“Ravenous 3” is a Doctor Who audio boxset presented by Big Finish Productions. Paul McGann stars in this one as the Eighth Doctor and once again is joined by Nicola Walker and Hattie Morahan as Liv Chenka and Helen Sinclair, respectively. Mark Bonnar returns as the extra crazy Time Lord known as the Eleven with John Heffernan also on hand as the earlier incarnation known as the Nine, who really isn’t that much less nuts. The Eleven is a Time Lord whose previous personas stay in his current form after each regeneration. It’s the Gallifreyan version of a split personality disorder. As usual with these sets, there are four stories with writing credit split between Matt Fitton and John Dorney.
The Ravenous is some legendary cosmic hobgoblin who devours Time Lords, or as we now learn feeds on the regeneration energy when one is about to shed one life for another. It’s a pretty good idea for a new monster, but I am not sure that it is quite worth four boxsets which adds up to sixteen adventures.
Anyway, Matt Fittons kicks off this series with “Deeptime Frontier” in which the Doctor and his companions escape a dead TARDIS and find themselves aboard a Gallifreyan research vessel in which other Time Lords have brought aboard a dangerous artefact. Here, we are introduced to another Time Lords from the Doctor’s academy days with Damian Lynch playing Rasmus, a rather decent sort who is still not immune to the Time Lords’ more arrogant tendencies. Long time Big Finish actor Dan Starkey plays another Time Lord named Braxis who makes a startling and politically correct transformation which causes the role to be taken over by Susie Emmett. This adventure is a fine start. There are lots of familiar claustrophobic type trappings which work well enough.
“Companion Piece” by John Dorney might as well have been called “Girl Power” since it is a self-indulgent romp in which most of the female assistants from the Eighth Doctor’s era take center stage as the Nine starts a rather troubling collection. Yes, this is pretty self-indulgence and probably over the top, but it’s still well-written, which is typical of a John Dorney script. Alex Kingston is back as River Song with India Fisher’s Charlotte Pollard and Rakhee Thakrar as Bliss pitch in to help out Liv and Helen who are the latest additions to the Nine’s macabre collection of the Doctor’s companions. There are also a few pleasant surprise and familiar performances here. Heffernan goes all out in his depiction of one of the Doctor’s zanier opponents and is just brilliant. Kingston also continues to sound great. It’s great that Charley still gets to drop in from time to time as well. This episode is just a fun addition to the set with some great biting humor. Nothing wrong with the ladies getting a chance of shine a bit without the Doctor on hand to rescue them, especially with Dorney penning it.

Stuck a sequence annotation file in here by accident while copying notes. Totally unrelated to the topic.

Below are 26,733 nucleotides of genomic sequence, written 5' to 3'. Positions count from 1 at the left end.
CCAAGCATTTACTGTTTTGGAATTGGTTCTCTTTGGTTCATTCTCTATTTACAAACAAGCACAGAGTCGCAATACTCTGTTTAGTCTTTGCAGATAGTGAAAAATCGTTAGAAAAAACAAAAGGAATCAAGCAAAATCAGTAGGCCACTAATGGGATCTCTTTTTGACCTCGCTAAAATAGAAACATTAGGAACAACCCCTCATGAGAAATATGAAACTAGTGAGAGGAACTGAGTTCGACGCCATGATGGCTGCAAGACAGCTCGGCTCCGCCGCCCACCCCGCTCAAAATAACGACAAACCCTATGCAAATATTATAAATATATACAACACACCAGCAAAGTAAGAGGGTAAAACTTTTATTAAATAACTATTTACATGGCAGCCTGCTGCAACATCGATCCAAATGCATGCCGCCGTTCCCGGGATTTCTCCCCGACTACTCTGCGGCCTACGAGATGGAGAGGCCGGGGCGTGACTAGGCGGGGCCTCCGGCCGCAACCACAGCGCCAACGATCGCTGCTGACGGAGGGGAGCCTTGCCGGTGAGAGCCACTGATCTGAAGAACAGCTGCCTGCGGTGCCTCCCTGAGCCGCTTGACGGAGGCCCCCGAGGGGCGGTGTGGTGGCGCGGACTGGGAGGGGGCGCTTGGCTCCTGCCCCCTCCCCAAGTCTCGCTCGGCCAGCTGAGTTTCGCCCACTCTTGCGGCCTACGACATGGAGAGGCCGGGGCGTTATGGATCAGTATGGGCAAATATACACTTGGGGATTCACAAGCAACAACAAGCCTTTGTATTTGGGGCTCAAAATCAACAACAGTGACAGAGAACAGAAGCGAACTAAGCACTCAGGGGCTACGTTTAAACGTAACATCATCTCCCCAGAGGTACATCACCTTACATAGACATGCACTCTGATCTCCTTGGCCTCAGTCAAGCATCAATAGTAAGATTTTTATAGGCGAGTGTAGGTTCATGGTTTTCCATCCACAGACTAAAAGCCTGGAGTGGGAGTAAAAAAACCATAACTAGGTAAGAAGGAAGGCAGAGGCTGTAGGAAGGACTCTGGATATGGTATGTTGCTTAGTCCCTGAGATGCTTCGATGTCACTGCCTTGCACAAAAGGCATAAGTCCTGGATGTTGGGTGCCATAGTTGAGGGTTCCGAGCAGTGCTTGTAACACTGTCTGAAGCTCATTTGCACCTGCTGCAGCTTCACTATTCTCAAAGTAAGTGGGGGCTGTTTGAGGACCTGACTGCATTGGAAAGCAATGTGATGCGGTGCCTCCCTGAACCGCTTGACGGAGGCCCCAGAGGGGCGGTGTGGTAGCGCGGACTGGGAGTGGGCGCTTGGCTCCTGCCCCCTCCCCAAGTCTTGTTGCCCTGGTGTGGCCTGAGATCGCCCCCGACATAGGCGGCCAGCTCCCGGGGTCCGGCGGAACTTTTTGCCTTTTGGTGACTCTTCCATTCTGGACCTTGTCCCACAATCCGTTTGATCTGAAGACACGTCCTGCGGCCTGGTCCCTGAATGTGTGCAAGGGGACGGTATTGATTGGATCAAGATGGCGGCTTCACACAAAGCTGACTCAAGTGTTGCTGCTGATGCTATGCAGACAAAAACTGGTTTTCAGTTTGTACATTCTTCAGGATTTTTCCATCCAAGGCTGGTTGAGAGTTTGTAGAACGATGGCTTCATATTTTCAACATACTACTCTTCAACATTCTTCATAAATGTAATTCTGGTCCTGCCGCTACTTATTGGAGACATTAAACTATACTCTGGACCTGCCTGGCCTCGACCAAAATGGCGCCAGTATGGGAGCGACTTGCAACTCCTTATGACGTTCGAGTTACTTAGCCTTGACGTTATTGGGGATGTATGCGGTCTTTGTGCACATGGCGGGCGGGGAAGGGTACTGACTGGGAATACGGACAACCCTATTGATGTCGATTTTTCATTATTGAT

“L.E.G.E.N.D.” by Matt Fitton has the Doctor and his friends alongside a very unlikely, troubling ally as they meet the masters of folklore in the shape of the Brothers Grimm played by Leighton Pugh and Arthur Hughes. They also meet another alien researcher who is not quite as careful when it comes to her efforts to add to her database. Also, fairy tales in this tale don’t stay within the realm of imagination. The Doctor meeting the Brothers Grimm feels like something long overdue, but this was a fine story to finally hear that happen.
Then, John Dorney concludes this set with “The Odds Against” where the craziness of the Eleven’s affliction gets doubled. The Ravenous is closing in and there are disguises being revealed. This is a fairly typical chaotic ending to a series in which the next catastrophe is being teased.
Overall, this particular boxset ended up being pretty entertaining even if some of this felt like retreading of old themes and challenges. Villains like the Eleven are a little hard to picture when they are presented only in audio form, so I am having some trouble imagining how that would look. Frankly, I am a little worn out with the Eleven, or the Nine, or the Twelve. Paul McGann sounds great but he always sounds great. I do enjoy the dynamic between this particular Doctor with these companions. The sound effects are quite convincing although some of the action sequences could have used a little better explanation. There are some fun and intriguing ideas explored here but it falls just a little short of it being a grand slam or some other kind of jaw dropping sporting event.